The researchers reported that almost seven times more forested federal land burned between 1987 and 2003 than during the previous 17 years. During the same period, the length of the wildfire season increased by 78 days. The average time between when a fire was discovered and when it could be extinguished also lengthened — from 7.8 days to 37.1 days.
Higher in the Rockies
The impact of rising temperatures on wildfires seemed most profound in the northern Rockies, which accounted for 60 percent of the blazes from 1987 to 2003, and least pronounced in arid Southern California.
In recent years, federal forestry managers have attempted to rectify the effects of previous generations of fire suppression, which allowed combustible vegetation to build up to dangerous levels, by thinning forests and logging weak trees.
"The most stark conclusion here is that, while they do say land use and management has played an important role, the broad-scale increase in wildfire frequency has been driven primarily by recent changes in climate," said wild-land fire analyst Tom Wordell at the National Interagency Fire Center. "It does not paint a pretty picture for future fire activity, given the climate model predictions."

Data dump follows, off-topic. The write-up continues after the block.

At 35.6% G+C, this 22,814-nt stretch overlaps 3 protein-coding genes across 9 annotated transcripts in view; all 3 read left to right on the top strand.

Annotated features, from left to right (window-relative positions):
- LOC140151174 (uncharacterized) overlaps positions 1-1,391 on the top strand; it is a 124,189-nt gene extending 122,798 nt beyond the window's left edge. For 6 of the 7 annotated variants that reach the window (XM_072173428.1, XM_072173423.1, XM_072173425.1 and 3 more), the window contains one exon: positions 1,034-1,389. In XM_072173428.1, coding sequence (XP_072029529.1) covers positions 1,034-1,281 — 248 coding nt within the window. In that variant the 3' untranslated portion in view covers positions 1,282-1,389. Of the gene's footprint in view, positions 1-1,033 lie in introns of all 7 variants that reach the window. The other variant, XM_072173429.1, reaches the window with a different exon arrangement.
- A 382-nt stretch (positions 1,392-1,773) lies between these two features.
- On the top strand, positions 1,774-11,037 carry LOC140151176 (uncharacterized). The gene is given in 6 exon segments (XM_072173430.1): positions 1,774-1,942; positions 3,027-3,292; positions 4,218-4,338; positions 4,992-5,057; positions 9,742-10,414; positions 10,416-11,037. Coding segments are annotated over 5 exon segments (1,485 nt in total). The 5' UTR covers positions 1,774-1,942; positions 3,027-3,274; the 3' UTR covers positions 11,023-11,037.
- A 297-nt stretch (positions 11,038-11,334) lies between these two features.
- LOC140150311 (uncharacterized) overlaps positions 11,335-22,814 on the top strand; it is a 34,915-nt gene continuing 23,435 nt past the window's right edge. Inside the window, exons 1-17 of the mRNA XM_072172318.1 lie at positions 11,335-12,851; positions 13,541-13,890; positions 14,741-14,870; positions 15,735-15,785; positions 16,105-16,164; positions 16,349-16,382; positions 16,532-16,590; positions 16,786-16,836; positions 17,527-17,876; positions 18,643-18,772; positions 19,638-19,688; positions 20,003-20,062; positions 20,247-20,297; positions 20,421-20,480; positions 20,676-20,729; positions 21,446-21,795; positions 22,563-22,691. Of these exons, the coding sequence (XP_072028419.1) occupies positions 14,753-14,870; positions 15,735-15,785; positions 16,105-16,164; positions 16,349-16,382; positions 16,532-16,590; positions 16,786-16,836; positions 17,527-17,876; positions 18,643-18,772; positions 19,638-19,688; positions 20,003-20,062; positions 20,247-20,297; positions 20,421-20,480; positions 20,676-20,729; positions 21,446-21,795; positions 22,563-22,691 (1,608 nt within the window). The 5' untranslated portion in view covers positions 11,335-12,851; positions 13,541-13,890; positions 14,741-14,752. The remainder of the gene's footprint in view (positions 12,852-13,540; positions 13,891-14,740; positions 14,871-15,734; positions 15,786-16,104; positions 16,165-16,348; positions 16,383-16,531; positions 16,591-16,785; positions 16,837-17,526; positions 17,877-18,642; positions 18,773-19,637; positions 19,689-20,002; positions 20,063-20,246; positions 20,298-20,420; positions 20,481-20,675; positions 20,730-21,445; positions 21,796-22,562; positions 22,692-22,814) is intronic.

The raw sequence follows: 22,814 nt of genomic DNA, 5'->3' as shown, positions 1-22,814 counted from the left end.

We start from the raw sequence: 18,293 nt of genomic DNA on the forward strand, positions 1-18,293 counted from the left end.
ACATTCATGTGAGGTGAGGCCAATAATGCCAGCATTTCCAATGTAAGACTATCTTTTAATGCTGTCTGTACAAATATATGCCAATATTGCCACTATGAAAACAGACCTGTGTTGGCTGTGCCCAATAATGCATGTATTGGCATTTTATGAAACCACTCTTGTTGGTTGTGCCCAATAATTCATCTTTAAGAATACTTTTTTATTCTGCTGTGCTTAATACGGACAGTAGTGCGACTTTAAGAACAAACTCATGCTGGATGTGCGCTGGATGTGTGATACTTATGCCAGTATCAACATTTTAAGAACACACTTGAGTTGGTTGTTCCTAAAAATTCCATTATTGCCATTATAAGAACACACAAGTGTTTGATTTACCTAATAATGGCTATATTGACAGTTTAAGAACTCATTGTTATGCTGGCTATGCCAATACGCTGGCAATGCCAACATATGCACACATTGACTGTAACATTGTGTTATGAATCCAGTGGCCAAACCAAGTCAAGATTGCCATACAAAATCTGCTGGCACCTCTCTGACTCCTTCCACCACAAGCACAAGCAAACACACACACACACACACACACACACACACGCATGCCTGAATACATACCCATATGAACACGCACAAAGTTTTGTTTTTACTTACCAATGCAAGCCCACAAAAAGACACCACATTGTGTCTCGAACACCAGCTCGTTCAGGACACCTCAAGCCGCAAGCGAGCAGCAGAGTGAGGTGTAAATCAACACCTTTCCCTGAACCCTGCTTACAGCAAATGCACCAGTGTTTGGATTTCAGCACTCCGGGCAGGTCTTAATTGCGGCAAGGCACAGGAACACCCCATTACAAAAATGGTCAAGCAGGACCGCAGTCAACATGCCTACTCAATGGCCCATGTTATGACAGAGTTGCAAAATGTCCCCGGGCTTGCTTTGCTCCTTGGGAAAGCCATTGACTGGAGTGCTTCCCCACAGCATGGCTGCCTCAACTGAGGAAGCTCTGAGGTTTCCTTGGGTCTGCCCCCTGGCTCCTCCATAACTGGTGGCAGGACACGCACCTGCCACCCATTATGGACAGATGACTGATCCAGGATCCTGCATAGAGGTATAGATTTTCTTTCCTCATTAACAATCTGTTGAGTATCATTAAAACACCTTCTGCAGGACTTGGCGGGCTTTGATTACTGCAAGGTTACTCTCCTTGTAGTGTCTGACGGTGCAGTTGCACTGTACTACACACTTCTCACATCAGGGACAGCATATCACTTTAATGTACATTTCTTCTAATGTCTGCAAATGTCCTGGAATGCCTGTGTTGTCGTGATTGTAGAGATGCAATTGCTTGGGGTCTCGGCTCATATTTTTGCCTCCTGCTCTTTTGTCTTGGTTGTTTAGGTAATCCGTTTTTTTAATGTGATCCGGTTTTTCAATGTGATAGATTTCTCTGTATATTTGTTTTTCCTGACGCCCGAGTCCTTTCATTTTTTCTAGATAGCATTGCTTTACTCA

The Government Accounting Office recently reported that the cost and severity of fires has grown as more people build homes on the edge of national forests and other federal lands.
If regional temperatures continue to rise, as many computer climate models predict, wildfire activity throughout the West will intensify so long as there is acreage to burn, several experts said.
Moreover, as more forests burn, the destruction will release massive amounts of carbon dioxide, further accelerating the increase of greenhouse gases in the atmosphere and helping to further increase temperatures.
Seattle Times staff reporter Craig Welch contributed to this report, which also includes information from The Associated Press.